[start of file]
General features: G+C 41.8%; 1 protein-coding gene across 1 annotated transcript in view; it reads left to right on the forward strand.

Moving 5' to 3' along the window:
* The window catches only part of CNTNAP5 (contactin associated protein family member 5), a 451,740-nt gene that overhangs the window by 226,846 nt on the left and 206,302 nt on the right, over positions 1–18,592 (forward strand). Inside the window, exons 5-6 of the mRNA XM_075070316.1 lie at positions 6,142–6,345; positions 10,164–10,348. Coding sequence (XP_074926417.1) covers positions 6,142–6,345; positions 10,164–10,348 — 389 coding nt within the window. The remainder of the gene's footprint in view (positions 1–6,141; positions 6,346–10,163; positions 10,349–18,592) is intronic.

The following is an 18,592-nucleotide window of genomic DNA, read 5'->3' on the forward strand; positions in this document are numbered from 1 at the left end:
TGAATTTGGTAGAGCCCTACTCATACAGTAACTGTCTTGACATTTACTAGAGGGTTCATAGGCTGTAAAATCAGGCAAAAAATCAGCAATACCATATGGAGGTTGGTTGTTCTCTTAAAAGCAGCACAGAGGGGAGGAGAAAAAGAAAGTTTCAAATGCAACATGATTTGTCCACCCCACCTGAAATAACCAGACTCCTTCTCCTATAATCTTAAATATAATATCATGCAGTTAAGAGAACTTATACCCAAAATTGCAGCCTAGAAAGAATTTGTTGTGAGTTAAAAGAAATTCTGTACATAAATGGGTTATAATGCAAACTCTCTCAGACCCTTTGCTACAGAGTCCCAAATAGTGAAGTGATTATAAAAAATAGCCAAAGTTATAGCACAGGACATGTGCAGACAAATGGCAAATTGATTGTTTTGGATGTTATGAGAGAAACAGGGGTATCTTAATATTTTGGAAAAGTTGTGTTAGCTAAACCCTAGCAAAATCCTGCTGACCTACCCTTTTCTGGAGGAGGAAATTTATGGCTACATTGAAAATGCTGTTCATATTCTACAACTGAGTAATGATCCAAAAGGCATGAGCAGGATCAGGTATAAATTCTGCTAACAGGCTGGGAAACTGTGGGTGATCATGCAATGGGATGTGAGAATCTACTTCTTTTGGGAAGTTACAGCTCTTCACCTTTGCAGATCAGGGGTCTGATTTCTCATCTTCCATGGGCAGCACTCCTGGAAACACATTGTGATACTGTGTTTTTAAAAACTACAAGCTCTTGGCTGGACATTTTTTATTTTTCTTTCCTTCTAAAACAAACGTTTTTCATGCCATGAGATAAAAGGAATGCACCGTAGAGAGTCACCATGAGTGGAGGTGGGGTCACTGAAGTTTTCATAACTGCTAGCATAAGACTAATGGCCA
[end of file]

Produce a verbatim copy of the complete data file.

General features: G+C 41.8%; 1 protein-coding gene across 1 annotated transcript in view; it reads left to right on the forward strand.

Moving 5' to 3' along the window:
* The window catches only part of CNTNAP5 (contactin associated protein family member 5), a 451,740-nt gene that overhangs the window by 226,846 nt on the left and 206,302 nt on the right, over positions 1–18,592 (forward strand). Inside the window, exons 5-6 of the mRNA XM_075070316.1 lie at positions 6,142–6,345; positions 10,164–10,348. Coding sequence (XP_074926417.1) covers positions 6,142–6,345; positions 10,164–10,348 — 389 coding nt within the window. The remainder of the gene's footprint in view (positions 1–6,141; positions 6,346–10,163; positions 10,349–18,592) is intronic.

The following is an 18,592-nucleotide window of genomic DNA, read 5'->3' on the forward strand; positions in this document are numbered from 1 at the left end:
TGAATTTGGTAGAGCCCTACTCATACAGTAACTGTCTTGACATTTACTAGAGGGTTCATAGGCTGTAAAATCAGGCAAAAAATCAGCAATACCATATGGAGGTTGGTTGTTCTCTTAAAAGCAGCACAGAGGGGAGGAGAAAAAGAAAGTTTCAAATGCAACATGATTTGTCCACCCCACCTGAAATAACCAGACTCCTTCTCCTATAATCTTAAATATAATATCATGCAGTTAAGAGAACTTATACCCAAAATTGCAGCCTAGAAAGAATTTGTTGTGAGTTAAAAGAAATTCTGTACATAAATGGGTTATAATGCAAACTCTCTCAGACCCTTTGCTACAGAGTCCCAAATAGTGAAGTGATTATAAAAAATAGCCAAAGTTATAGCACAGGACATGTGCAGACAAATGGCAAATTGATTGTTTTGGATGTTATGAGAGAAACAGGGGTATCTTAATATTTTGGAAAAGTTGTGTTAGCTAAACCCTAGCAAAATCCTGCTGACCTACCCTTTTCTGGAGGAGGAAATTTATGGCTACATTGAAAATGCTGTTCATATTCTACAACTGAGTAATGATCCAAAAGGCATGAGCAGGATCAGGTATAAATTCTGCTAACAGGCTGGGAAACTGTGGGTGATCATGCAATGGGATGTGAGAATCTACTTCTTTTGGGAAGTTACAGCTCTTCACCTTTGCAGATCAGGGGTCTGATTTCTCATCTTCCATGGGCAGCACTCCTGGAAACACATTGTGATACTGTGTTTTTAAAAACTACAAGCTCTTGGCTGGACATTTTTTATTTTTCTTTCCTTCTAAAACAAACGTTTTTCATGCCATGAGATAAAAGGAATGCACCGTAGAGAGTCACCATGAGTGGAGGTGGGGTCACTGAAGTTTTCATAACTGCTAGCATAAGACTAATGGCCA